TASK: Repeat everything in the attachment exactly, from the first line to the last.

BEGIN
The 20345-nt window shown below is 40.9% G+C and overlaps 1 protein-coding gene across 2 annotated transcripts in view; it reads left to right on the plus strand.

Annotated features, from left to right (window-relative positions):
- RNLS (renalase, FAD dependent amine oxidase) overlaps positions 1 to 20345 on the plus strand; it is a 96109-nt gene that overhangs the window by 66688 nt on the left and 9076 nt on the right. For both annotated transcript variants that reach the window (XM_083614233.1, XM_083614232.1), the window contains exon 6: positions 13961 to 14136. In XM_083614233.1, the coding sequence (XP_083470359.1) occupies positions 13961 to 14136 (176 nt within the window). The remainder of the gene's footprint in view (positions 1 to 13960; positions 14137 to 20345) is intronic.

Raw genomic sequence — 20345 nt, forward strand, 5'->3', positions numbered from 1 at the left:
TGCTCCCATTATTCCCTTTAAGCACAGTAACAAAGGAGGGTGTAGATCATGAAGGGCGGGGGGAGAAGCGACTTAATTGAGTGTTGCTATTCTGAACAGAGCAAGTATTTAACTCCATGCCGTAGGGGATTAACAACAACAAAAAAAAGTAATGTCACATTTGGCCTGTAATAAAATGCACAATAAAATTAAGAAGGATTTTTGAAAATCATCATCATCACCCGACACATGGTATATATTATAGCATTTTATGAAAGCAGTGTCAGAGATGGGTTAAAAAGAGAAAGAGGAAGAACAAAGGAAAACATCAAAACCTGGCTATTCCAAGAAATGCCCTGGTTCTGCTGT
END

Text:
The 20345-nt window shown below is 40.9% G+C and overlaps 1 protein-coding gene across 2 annotated transcripts in view; it reads left to right on the plus strand.

Annotated features, from left to right (window-relative positions):
- RNLS (renalase, FAD dependent amine oxidase) overlaps positions 1 to 20345 on the plus strand; it is a 96109-nt gene that overhangs the window by 66688 nt on the left and 9076 nt on the right. For both annotated transcript variants that reach the window (XM_083614233.1, XM_083614232.1), the window contains exon 6: positions 13961 to 14136. In XM_083614233.1, the coding sequence (XP_083470359.1) occupies positions 13961 to 14136 (176 nt within the window). The remainder of the gene's footprint in view (positions 1 to 13960; positions 14137 to 20345) is intronic.

Raw genomic sequence — 20345 nt, forward strand, 5'->3', positions numbered from 1 at the left:
TGCTCCCATTATTCCCTTTAAGCACAGTAACAAAGGAGGGTGTAGATCATGAAGGGCGGGGGGAGAAGCGACTTAATTGAGTGTTGCTATTCTGAACAGAGCAAGTATTTAACTCCATGCCGTAGGGGATTAACAACAACAAAAAAAAGTAATGTCACATTTGGCCTGTAATAAAATGCACAATAAAATTAAGAAGGATTTTTGAAAATCATCATCATCACCCGACACATGGTATATATTATAGCATTTTATGAAAGCAGTGTCAGAGATGGGTTAAAAAGAGAAAGAGGAAGAACAAAGGAAAACATCAAAACCTGGCTATTCCAAGAAATGCCCTGGTTCTGCTGT